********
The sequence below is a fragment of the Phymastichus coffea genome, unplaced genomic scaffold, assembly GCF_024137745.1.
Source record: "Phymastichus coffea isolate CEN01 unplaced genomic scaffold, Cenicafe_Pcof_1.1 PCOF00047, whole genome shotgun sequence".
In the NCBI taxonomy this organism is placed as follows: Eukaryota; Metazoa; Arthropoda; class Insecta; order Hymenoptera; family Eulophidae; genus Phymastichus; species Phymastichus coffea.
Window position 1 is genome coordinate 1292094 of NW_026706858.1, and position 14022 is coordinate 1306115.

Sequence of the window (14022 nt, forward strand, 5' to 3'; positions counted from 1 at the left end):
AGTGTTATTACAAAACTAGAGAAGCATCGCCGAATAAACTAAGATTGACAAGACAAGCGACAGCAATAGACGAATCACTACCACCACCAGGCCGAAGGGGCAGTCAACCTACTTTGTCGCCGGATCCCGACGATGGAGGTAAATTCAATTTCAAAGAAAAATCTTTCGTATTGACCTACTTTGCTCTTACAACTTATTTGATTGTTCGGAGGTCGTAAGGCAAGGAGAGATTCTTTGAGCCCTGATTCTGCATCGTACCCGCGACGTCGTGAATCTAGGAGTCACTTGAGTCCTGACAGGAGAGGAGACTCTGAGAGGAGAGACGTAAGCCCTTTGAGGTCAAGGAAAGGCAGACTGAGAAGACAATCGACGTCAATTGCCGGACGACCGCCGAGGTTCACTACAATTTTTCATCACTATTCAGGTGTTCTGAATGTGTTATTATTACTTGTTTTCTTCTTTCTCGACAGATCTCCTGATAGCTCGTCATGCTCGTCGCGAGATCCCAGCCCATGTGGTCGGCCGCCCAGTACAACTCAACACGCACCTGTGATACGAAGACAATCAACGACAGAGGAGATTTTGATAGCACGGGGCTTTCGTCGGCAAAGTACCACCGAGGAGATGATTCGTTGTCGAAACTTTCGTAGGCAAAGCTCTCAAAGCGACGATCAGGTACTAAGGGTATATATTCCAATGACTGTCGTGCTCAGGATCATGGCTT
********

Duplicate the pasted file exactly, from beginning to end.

The sequence below is a fragment of the Phymastichus coffea genome, unplaced genomic scaffold, assembly GCF_024137745.1.
Source record: "Phymastichus coffea isolate CEN01 unplaced genomic scaffold, Cenicafe_Pcof_1.1 PCOF00047, whole genome shotgun sequence".
In the NCBI taxonomy this organism is placed as follows: Eukaryota; Metazoa; Arthropoda; class Insecta; order Hymenoptera; family Eulophidae; genus Phymastichus; species Phymastichus coffea.
Window position 1 is genome coordinate 1292094 of NW_026706858.1, and position 14022 is coordinate 1306115.

Sequence of the window (14022 nt, forward strand, 5' to 3'; positions counted from 1 at the left end):
AGTGTTATTACAAAACTAGAGAAGCATCGCCGAATAAACTAAGATTGACAAGACAAGCGACAGCAATAGACGAATCACTACCACCACCAGGCCGAAGGGGCAGTCAACCTACTTTGTCGCCGGATCCCGACGATGGAGGTAAATTCAATTTCAAAGAAAAATCTTTCGTATTGACCTACTTTGCTCTTACAACTTATTTGATTGTTCGGAGGTCGTAAGGCAAGGAGAGATTCTTTGAGCCCTGATTCTGCATCGTACCCGCGACGTCGTGAATCTAGGAGTCACTTGAGTCCTGACAGGAGAGGAGACTCTGAGAGGAGAGACGTAAGCCCTTTGAGGTCAAGGAAAGGCAGACTGAGAAGACAATCGACGTCAATTGCCGGACGACCGCCGAGGTTCACTACAATTTTTCATCACTATTCAGGTGTTCTGAATGTGTTATTATTACTTGTTTTCTTCTTTCTCGACAGATCTCCTGATAGCTCGTCATGCTCGTCGCGAGATCCCAGCCCATGTGGTCGGCCGCCCAGTACAACTCAACACGCACCTGTGATACGAAGACAATCAACGACAGAGGAGATTTTGATAGCACGGGGCTTTCGTCGGCAAAGTACCACCGAGGAGATGATTCGTTGTCGAAACTTTCGTAGGCAAAGCTCTCAAAGCGACGATCAGGTACTAAGGGTATATATTCCAATGACTGTCGTGCTCAGGATCATGGCTT